School of Medicine Publications and Presentations

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Adolescents face significant changes in many domains of their daily lives that require them to flexibly adapt to changing environmental demands. To shift efficiently among various goals, adolescents must reconfigure their brains, disengaging from previous tasks and engaging in new activities.


To examine this reconfiguration, we obtained resting-state and task-based fMRI scans in a community sample of 164 adolescents. We assessed the similarity of functional connectivity (FC) of the reward network between resting state and a reward processing state, indexing the degree of reward network reconfiguration required to meet task demands. Given research documenting relations among reward network function, early life stress (ELS), and adolescent depression, we examined the association of reconfiguration efficiency with age across adolescence, the moderating effect of ELS on this association, and the relation between reconfiguration efficiency and depressive symptoms.


We found that older adolescents showed greater reconfiguration efficiency than younger adolescents and, further, that this age-related association was moderated by the experience of ELS.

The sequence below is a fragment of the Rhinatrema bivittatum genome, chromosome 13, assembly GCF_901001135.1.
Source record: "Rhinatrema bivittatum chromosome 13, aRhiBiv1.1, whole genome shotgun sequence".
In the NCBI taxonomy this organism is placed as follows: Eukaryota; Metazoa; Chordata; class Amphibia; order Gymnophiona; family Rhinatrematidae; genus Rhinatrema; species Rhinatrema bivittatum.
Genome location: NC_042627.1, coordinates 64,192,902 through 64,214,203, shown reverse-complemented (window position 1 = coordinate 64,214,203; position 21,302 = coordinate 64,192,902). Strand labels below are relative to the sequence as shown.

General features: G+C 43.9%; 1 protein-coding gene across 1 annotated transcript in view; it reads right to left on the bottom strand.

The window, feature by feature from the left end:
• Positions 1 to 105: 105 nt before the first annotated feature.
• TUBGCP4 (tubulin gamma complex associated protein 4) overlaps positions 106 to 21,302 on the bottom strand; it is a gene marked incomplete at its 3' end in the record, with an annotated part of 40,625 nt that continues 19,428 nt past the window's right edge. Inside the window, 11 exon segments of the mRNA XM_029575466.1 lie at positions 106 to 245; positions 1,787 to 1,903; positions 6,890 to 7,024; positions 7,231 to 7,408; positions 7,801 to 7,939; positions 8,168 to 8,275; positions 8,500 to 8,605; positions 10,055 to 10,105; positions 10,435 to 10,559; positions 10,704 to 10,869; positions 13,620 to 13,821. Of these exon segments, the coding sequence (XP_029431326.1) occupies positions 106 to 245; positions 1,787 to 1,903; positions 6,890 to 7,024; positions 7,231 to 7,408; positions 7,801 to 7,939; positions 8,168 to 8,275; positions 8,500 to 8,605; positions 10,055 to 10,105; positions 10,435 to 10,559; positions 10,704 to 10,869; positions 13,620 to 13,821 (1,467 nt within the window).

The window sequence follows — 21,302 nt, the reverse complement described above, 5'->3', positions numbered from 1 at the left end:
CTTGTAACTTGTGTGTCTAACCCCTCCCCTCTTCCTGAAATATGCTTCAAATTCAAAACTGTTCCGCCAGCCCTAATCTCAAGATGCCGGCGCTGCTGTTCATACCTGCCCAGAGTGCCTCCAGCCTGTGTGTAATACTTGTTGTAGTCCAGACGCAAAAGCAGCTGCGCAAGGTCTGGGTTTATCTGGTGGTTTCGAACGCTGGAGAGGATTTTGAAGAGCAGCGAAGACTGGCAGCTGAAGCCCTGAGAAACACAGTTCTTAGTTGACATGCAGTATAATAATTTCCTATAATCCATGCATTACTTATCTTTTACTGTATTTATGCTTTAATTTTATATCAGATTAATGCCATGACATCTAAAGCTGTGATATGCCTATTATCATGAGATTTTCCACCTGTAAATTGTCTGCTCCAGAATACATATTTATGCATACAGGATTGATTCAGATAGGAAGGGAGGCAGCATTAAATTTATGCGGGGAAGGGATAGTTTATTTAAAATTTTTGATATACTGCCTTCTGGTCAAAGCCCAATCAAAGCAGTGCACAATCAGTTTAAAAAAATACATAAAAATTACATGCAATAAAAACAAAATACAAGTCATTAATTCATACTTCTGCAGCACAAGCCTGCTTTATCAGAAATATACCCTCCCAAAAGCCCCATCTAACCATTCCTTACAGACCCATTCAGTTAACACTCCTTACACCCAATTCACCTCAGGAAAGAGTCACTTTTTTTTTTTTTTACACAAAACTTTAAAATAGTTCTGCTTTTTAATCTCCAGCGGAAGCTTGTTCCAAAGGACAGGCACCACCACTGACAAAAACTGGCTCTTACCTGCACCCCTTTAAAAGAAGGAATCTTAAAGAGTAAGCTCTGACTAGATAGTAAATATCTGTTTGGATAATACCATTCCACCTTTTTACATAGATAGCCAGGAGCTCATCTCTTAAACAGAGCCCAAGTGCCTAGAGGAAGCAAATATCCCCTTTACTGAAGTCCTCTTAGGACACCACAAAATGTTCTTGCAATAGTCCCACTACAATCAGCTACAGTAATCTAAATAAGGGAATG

These findings suggest that reconfiguration efficiency of the reward network increases over adolescence, a developmental pattern that is attenuated in adolescents exposed to severe ELS. In addition, even after controlling for the effects of age and exposure to ELS, adolescents with higher levels of depressive symptoms exhibited greater reconfiguration efficiency, suggesting that they have brain states at rest that are more strongly optimized for reward processing than do asymptomatic youth.


Original published version available at

Publication Title

Journal of the American Academy of Child & Adolescent Psychiatry



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Mentor/PI Department

Office of Human Genetics

Available for download on Friday, June 13, 2025